Biotechnology and Drug Development Laboratory, Department of Biochemistry, University of Karachi, Karachi-75270, Pakistan;2. Postharvest Technology Laboratory, Department of Food Science & Technology, University of Karachi, Karachi-75270, Pakistan;3. Agricultural Biotechnology and Phytopathology Laboratory, Department of Botany, University of Karachi, Karachi-75270, Pakistan;4. California Department of Food and Agriculture, 3288 Meadowview Road, Sacramento, CA 95832, USA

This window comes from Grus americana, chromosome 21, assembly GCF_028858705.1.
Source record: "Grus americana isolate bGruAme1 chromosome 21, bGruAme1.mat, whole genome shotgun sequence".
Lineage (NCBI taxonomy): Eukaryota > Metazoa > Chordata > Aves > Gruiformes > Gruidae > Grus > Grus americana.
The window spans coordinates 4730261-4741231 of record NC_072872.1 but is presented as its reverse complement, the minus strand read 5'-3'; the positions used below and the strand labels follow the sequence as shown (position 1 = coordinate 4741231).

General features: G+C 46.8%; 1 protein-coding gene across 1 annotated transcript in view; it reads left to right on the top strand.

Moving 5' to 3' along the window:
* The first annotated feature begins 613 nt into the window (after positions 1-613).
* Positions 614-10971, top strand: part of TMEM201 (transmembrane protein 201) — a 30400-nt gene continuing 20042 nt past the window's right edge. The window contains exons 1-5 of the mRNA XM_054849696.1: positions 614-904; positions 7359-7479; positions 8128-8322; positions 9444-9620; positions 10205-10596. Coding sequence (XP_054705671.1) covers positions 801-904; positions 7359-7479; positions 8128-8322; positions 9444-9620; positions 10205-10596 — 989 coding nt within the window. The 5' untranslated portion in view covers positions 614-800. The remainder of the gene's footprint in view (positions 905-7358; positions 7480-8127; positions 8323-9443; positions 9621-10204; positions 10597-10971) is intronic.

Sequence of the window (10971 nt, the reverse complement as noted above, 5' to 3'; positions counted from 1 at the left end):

Discovery of anticancer drugs that must kill or disable tumor cells in the presence of normal cells without undue toxicity is an extraordinary challenge. Cytotoxicity of plant or fungal materials is considered as the presence of antitumor compounds. Brine shrimp lethality for larvae (nauplii) is used as prescreening test for the antitumor compounds. In this study, culture filtrates of eight strains of Fusarium solani isolated from seeds of various crops were tested for the toxic effect on brine shrimp. Five of the strains (TS, S-29, B-17, C-10, W-5) showed highest toxic effect and three of the strains (SR, T-9, L-25) showed low toxic activity on brine shrimp. Toxic activity reduced when culture filtrates were diluted. However, F. solani strains TS, B-17, SR, T-9 and L-25 caused more than 30% mortality at 1:10 dilution. Toxic activity was slightly reduced when the filtrates were neutralized with sodium hydroxide indicating possible role of pH of culture filtrate on toxicity. Lyophilized filtrates of these strains showed less activity as compared to un-lyophilized filtrates. n-Hexane soluble fraction was obtained only in three strains which showed mild toxicity whereas chloroform soluble fraction was obtained in negligible quantity and could not further be proceeded. Toxic effect of these strains showed variation from strain to strain. Compounds from F. solani could be exploited for the development of toxic compounds.